The monsoon session of parliament is likely to witness the tabling of the which proposes a common statute that would bring into its ambit all forms of human trafficking including sexual exploitation, indentured labour, slavery, sexual servitude and organ trade. Despite the new Bill expanding the scope and territorial jurisdiction of offences, provisions of the new Bill remain worrisome especially to sex workers in India.
Ample Laws, Increasing Incidents
of the Constitution of India, under the Constitution’s Rights Against Exploitation chapter, explicitly prohibits and criminalizes all kinds and forms of human trafficking and forced labour. Further, Section 366 A, 366B, 372 and 373 of comprise the statutory provisions related to trafficking.
Notwithstanding these provisions, the National Crime Record Bureau 2260 official cases in 2019. The pandemic has resulted in a steep increase of trafficking cases in India involving commercial sexual exploitation and domestic servitude of children and women. As a response, the Ministry of Home Affairs issued a direction to the governments of all States and Union Territories to establish Anti-Human trafficking Units (AHTU’s) with special police officers to tackle the problem. However, a recent shows that 16 States had the AHTU’s on paper and only 27% of them are functional in 2021.
Time to Repeal the ITPA,1956
(ITPA) conflates human trafficking with prostitution dispossessing consenting adult sex workers’ rights and concerns. The ITPA has been a tool to curb visible prostitution incarcerating the offending woman, curbing her freedom and denying her agency. It has no provisions for rehabilitation, compensation and access to health facilities for rescued women. The Bombay High Court in ain September 2020 reiterated that prostitution is not an offence and an adult woman has a right to choose her vocation. It also observed that there is no provision under the law that makes prostitution per se a criminal offence. There have been multiple calls for the repeal of the ITPA in the last two decades on the grounds of its constitutional validity and it is time that this archaic statute is rescinded.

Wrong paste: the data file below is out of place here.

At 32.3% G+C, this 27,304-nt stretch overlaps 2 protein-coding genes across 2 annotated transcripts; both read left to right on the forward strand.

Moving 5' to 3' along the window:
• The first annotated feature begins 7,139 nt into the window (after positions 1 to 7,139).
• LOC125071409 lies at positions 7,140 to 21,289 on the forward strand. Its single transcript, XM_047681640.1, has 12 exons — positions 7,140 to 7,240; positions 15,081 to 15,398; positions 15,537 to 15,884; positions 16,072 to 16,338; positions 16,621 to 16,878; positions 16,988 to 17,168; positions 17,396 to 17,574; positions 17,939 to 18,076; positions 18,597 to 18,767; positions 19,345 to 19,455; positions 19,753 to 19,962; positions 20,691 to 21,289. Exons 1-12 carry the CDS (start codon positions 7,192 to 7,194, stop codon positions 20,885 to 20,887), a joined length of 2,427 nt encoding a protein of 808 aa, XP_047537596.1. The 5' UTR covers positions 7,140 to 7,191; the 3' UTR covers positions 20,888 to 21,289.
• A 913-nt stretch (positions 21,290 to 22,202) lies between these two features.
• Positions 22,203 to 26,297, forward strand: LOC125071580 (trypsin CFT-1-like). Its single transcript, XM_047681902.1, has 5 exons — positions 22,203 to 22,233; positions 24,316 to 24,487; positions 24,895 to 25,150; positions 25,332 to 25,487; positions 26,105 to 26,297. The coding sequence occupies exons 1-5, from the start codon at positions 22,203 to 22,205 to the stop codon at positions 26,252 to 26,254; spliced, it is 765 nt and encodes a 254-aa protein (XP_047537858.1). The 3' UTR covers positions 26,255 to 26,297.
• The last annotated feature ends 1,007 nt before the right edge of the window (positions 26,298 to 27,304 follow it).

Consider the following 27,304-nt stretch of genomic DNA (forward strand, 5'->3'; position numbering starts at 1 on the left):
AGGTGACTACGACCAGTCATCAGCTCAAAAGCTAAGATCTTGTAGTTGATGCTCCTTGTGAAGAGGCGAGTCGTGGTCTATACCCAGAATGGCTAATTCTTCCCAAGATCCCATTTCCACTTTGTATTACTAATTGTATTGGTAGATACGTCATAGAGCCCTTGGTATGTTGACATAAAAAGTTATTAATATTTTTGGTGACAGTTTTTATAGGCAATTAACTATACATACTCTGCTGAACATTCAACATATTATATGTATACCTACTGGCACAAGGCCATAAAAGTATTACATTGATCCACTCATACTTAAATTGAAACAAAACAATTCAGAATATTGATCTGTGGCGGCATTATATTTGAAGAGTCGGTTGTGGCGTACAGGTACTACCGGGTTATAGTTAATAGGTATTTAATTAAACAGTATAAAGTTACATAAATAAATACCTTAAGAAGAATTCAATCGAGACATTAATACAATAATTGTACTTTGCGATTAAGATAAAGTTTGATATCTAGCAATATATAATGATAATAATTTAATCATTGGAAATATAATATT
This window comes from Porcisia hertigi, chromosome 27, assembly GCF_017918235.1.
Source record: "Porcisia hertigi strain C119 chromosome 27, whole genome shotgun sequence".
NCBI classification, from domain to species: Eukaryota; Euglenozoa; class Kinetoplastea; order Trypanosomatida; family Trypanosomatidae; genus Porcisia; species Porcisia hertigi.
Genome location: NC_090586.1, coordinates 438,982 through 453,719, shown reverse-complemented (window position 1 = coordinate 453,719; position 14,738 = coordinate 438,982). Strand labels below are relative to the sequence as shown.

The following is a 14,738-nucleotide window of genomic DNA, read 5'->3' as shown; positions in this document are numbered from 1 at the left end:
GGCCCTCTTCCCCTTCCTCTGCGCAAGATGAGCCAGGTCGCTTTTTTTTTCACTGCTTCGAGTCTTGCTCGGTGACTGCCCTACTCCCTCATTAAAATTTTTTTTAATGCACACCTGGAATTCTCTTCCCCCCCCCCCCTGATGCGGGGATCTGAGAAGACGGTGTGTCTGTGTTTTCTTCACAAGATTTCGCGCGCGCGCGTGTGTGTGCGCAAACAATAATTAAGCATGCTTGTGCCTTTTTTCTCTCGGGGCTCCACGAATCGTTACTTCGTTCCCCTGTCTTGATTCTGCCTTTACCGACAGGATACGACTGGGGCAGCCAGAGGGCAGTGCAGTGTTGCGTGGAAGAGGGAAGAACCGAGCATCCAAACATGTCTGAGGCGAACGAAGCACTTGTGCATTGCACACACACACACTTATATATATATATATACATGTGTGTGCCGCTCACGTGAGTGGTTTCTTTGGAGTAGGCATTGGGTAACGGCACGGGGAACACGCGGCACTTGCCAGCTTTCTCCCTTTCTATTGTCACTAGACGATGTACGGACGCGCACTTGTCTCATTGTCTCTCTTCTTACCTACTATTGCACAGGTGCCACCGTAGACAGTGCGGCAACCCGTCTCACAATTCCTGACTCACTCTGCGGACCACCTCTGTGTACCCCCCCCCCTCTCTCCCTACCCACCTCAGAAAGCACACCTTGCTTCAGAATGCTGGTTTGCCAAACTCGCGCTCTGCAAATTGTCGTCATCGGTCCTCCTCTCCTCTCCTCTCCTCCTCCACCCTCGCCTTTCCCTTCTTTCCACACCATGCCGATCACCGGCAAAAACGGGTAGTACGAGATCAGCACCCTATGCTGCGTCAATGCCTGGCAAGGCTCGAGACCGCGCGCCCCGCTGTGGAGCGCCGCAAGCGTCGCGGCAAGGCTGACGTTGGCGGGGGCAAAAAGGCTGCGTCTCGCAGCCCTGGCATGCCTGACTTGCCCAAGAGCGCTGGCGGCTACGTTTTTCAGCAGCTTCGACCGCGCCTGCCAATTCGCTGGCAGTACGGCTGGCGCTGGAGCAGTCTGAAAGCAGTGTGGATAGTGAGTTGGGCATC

What the New Bills Says
The Bill’s objective is to prevent and counter trafficking and to provide care and protection to victims by expanding the territorial jurisdiction of offences with cross-border implications. The definition of “victim” has been widened to include transgender persons, besides women and children. The Bill mandates the setting up of a National Anti-Trafficking Committee and State and District level committees. It also provides for rehabilitation measures which are absent under Section 370 IPC. It also imposes economic sanctions by invoking the and also proposes the death penalty for aggravated offences.
Overlapping Laws and Absence of Rescue Protocol
The Bill does not clarify the applicability of the already existing laws on forced labour and sexual exploitation leading to confusion and overlapping. The Bill does not have provision for “rescue protocols” which are pivotal in cases of trafficking. Instead, the investigating officer is vested with discretionary powers to act on a case if he/she has reason to believe there is a case of trafficking making the role of the current AHTU’s obscure in rescue and post-rescue operations.
Over-Burdening the NIA
With an aim of putting an end to cross-border trafficking, the Bill has vested powers on the to tackle offences. However, such additions increase the burden on National Investigation Agency. The Bill is silent on the specific roles of NIA as compared to jurisdictional police in cases of rescue operations. These shortcomings in the Bill are symptomatic of the lack of any public consultation. Civil society organizations allege that the time given for public consultation is too less (2 weeks) given the fact that the draft Bill is available only in English; the bill needs to be translated in order to be discussed with all stakeholders.
Need for Systemic Change and Sensitization.
The effective functioning of the criminal justice system is the key to curb the menace of trafficking. Filling up vacancies, assigning special units and prosecutors are pivotal to increase conviction rates. The number of women in the Indian Police force is a meagre 10% – more women must be recruited. Most importantly, the police force needs to be sensitised to deal with the cases of trafficking. The Act must address and redress the concerns of the marginalised, especially the sex workers of India.
This blog is authored by Vasanth Adithya, founder of Kreetam Law Associates. He is a practicing advocate at the High Court of Karnataka, and author of ‘Conceptual foundations of Competition law in India’